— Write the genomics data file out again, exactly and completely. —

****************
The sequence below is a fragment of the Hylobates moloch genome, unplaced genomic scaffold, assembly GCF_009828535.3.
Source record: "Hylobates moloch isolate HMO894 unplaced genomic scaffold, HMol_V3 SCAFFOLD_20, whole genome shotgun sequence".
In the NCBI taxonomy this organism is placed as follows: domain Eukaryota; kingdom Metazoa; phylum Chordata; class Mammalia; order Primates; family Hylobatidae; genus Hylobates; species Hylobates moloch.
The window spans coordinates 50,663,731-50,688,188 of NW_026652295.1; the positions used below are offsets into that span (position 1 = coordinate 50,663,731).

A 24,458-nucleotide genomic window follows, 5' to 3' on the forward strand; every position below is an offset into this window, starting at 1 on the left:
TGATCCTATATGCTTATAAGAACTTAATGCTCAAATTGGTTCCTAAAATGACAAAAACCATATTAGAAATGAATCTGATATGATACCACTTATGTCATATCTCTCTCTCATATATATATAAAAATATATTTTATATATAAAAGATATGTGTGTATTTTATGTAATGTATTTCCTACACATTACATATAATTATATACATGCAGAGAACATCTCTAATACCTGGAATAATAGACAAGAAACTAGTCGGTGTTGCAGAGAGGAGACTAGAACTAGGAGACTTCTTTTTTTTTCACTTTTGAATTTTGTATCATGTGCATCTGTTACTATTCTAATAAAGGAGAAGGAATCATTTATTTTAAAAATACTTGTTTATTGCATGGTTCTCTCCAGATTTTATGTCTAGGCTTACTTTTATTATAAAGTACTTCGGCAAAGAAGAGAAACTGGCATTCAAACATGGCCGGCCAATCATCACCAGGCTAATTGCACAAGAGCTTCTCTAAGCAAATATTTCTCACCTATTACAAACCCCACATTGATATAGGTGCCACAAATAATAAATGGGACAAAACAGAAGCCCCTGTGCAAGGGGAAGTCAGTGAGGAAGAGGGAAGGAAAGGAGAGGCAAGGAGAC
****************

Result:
The sequence below is a fragment of the Hylobates moloch genome, unplaced genomic scaffold, assembly GCF_009828535.3.
Source record: "Hylobates moloch isolate HMO894 unplaced genomic scaffold, HMol_V3 SCAFFOLD_20, whole genome shotgun sequence".
In the NCBI taxonomy this organism is placed as follows: domain Eukaryota; kingdom Metazoa; phylum Chordata; class Mammalia; order Primates; family Hylobatidae; genus Hylobates; species Hylobates moloch.
The window spans coordinates 50,663,731-50,688,188 of NW_026652295.1; the positions used below are offsets into that span (position 1 = coordinate 50,663,731).

A 24,458-nucleotide genomic window follows, 5' to 3' on the forward strand; every position below is an offset into this window, starting at 1 on the left:
TGATCCTATATGCTTATAAGAACTTAATGCTCAAATTGGTTCCTAAAATGACAAAAACCATATTAGAAATGAATCTGATATGATACCACTTATGTCATATCTCTCTCTCATATATATATAAAAATATATTTTATATATAAAAGATATGTGTGTATTTTATGTAATGTATTTCCTACACATTACATATAATTATATACATGCAGAGAACATCTCTAATACCTGGAATAATAGACAAGAAACTAGTCGGTGTTGCAGAGAGGAGACTAGAACTAGGAGACTTCTTTTTTTTTCACTTTTGAATTTTGTATCATGTGCATCTGTTACTATTCTAATAAAGGAGAAGGAATCATTTATTTTAAAAATACTTGTTTATTGCATGGTTCTCTCCAGATTTTATGTCTAGGCTTACTTTTATTATAAAGTACTTCGGCAAAGAAGAGAAACTGGCATTCAAACATGGCCGGCCAATCATCACCAGGCTAATTGCACAAGAGCTTCTCTAAGCAAATATTTCTCACCTATTACAAACCCCACATTGATATAGGTGCCACAAATAATAAATGGGACAAAACAGAAGCCCCTGTGCAAGGGGAAGTCAGTGAGGAAGAGGGAAGGAAAGGAGAGGCAAGGAGAC